The effects of LED light intensity on lettuce coloration and biomass
Keywords:anthocyanin, pigment, Light emitting diodes, color rating, Lactuca sativa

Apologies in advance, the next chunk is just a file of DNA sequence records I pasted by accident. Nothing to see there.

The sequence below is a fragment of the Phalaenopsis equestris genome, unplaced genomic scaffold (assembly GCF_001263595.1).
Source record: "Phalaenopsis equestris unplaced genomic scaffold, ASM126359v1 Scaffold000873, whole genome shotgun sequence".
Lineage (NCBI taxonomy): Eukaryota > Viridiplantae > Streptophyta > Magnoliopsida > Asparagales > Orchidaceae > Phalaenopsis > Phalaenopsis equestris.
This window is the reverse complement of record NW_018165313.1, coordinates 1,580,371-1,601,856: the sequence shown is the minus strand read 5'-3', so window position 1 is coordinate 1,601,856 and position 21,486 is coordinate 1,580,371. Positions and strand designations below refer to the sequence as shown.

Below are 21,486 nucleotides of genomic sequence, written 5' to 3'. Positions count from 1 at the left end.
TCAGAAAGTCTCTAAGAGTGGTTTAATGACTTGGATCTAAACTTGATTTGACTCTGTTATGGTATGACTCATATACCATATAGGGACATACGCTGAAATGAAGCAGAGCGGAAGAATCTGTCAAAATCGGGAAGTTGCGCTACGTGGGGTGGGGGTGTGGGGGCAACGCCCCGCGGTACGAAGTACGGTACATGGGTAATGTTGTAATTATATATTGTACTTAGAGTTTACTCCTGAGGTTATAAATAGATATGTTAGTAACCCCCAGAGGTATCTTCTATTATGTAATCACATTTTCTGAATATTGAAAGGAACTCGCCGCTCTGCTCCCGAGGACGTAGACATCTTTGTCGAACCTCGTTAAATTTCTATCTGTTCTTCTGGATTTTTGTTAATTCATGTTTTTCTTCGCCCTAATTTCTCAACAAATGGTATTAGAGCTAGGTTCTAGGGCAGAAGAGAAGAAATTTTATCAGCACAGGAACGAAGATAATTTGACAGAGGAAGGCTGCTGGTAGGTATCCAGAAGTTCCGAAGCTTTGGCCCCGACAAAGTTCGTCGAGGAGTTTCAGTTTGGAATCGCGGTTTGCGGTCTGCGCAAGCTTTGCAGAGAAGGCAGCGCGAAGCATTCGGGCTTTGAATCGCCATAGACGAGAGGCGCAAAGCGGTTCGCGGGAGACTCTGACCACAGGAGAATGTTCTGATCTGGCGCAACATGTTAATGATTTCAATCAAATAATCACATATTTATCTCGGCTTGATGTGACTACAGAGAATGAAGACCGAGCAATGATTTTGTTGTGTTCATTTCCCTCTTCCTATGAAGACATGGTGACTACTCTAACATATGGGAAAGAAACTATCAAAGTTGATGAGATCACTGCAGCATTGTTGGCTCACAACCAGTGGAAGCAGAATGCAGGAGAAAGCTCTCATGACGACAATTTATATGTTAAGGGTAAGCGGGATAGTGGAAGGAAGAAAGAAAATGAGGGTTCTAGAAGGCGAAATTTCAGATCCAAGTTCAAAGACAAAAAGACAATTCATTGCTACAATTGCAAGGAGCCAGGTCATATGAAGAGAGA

Light emitting diodes can potentially be a useful tool for lettuce (Lactuca sativa) indoor production because of its ability to control light spectra and provide high light levels with little radiant heat. This study was conducted to test coloration, biomass, and anthocyanin concentration in lettuce grown under different light intensities, giving us insights on how changing light intensities can improve coloration and increase productivity. The experiment was conducted in a laboratory with controlled light, humidity and temperature, eliminating as much variability as possible. The following three treatments were used: (1) standard intensity at 250 µmol/m2/s throughout the growing period, (2) high intensity at 500 µmol/m2/s throughout the growing period, and (3) standard intensity at 250 µmol/m2/s then high intensity of 500 µmol/m2/s two days before harvest. Measurements included subjective visual color ratings, fresh weight biomass, and anthocyanin concentration. There were significant differences among treatments in color ratings and biomass, and no significant differences in anthocyanin concentration. The 250 µmol/m2/s and 250/500 µmol/m2/s treatments showed little differences in color rating. The 500 µmol/m2/s treatment led to higher red pigmentation in plants. The 500 µmol/m2/s treatment was numerically but not significantly higher in biomass than the 250 µmol/m2/s treatment, while the 250/500 µmol/m2/s treatment was lowest. Growers who produce lettuce in a greenhouse setting and are capable of increasing light intensity can apply light intensity at 500 µmol/m2/s throughout the growing season to improve coloration and maintain productivity.
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